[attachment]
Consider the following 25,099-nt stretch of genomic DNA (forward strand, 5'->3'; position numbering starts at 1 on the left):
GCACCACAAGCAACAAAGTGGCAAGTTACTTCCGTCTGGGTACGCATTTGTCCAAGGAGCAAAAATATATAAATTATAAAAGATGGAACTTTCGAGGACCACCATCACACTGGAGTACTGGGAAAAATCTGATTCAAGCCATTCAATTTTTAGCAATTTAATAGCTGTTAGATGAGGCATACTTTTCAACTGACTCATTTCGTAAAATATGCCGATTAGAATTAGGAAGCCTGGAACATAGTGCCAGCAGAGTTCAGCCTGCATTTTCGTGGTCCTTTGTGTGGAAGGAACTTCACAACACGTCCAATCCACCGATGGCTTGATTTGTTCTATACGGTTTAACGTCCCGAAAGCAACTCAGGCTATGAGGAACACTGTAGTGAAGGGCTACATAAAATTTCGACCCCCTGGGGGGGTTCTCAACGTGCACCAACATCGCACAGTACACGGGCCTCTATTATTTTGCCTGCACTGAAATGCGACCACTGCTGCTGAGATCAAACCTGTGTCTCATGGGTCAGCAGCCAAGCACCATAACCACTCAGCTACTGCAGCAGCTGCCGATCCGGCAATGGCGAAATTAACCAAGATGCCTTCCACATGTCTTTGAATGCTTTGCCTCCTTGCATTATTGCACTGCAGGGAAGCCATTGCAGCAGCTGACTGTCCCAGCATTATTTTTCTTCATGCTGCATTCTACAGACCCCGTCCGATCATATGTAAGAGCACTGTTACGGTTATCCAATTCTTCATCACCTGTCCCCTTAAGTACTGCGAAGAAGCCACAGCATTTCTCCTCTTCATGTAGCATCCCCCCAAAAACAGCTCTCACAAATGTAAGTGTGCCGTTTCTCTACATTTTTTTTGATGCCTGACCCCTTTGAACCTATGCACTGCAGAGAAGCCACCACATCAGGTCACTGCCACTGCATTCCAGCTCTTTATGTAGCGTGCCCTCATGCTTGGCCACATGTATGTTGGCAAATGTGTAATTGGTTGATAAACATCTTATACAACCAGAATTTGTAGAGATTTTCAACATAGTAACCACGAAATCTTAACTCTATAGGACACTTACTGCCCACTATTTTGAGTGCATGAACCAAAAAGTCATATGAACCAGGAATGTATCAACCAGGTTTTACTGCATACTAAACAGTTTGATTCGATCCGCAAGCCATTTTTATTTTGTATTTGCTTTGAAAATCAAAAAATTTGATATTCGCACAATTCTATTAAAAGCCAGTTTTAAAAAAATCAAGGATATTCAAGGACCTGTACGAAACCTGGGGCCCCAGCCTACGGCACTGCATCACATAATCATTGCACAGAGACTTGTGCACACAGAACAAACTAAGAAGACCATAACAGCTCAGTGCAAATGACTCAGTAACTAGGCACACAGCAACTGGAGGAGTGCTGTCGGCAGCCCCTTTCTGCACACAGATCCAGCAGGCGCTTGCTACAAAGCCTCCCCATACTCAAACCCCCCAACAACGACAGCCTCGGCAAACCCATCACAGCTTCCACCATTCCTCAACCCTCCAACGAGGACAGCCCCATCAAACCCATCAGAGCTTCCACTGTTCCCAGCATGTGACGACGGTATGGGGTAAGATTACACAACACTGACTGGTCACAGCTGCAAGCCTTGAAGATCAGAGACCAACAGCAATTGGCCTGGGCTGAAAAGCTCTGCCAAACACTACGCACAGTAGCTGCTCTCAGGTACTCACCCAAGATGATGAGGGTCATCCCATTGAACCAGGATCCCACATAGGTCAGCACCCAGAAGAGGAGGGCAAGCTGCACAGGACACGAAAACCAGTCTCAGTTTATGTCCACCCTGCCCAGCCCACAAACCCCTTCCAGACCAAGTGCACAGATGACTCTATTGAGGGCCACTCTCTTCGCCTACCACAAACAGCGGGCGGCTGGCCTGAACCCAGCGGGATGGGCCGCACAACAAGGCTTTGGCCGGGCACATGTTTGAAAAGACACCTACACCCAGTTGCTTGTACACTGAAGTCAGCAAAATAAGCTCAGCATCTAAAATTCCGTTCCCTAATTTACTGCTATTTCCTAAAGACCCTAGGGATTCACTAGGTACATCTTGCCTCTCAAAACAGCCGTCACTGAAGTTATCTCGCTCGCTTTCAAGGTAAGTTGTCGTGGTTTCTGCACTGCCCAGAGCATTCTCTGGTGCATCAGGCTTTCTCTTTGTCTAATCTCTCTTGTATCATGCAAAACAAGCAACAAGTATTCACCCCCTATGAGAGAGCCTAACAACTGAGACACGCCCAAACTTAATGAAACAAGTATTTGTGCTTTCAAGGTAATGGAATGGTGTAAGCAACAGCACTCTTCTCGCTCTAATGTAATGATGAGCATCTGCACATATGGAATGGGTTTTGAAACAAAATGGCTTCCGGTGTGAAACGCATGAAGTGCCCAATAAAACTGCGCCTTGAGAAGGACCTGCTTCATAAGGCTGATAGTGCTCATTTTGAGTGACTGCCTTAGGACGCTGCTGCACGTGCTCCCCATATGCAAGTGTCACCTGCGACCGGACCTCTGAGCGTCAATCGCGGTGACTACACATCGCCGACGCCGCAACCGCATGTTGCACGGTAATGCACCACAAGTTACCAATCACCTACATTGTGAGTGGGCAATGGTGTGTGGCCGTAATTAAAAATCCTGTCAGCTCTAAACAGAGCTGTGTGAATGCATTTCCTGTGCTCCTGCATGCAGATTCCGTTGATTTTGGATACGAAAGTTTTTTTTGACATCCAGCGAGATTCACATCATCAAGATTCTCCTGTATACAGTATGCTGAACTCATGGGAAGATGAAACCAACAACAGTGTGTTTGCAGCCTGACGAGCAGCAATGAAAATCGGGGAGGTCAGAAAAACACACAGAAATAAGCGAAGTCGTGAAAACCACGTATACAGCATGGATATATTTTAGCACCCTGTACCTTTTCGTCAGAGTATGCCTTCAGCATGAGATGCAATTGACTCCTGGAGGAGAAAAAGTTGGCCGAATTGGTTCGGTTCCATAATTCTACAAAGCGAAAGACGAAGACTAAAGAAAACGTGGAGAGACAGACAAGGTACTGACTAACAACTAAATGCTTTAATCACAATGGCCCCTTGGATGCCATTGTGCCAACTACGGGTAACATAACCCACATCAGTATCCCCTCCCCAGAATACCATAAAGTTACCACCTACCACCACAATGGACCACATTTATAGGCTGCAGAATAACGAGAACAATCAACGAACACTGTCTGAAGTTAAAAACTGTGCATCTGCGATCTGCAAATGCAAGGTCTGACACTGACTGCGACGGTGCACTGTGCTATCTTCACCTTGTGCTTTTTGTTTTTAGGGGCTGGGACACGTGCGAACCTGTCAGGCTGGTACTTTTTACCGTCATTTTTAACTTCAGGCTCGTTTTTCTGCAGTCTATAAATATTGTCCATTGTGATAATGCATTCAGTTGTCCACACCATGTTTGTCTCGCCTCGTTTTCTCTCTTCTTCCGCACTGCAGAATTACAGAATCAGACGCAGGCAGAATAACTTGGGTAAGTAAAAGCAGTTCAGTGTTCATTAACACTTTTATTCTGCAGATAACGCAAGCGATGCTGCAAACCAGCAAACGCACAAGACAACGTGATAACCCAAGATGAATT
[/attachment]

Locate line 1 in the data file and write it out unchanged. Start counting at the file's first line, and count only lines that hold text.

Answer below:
Consider the following 25,099-nt stretch of genomic DNA (forward strand, 5'->3'; position numbering starts at 1 on the left):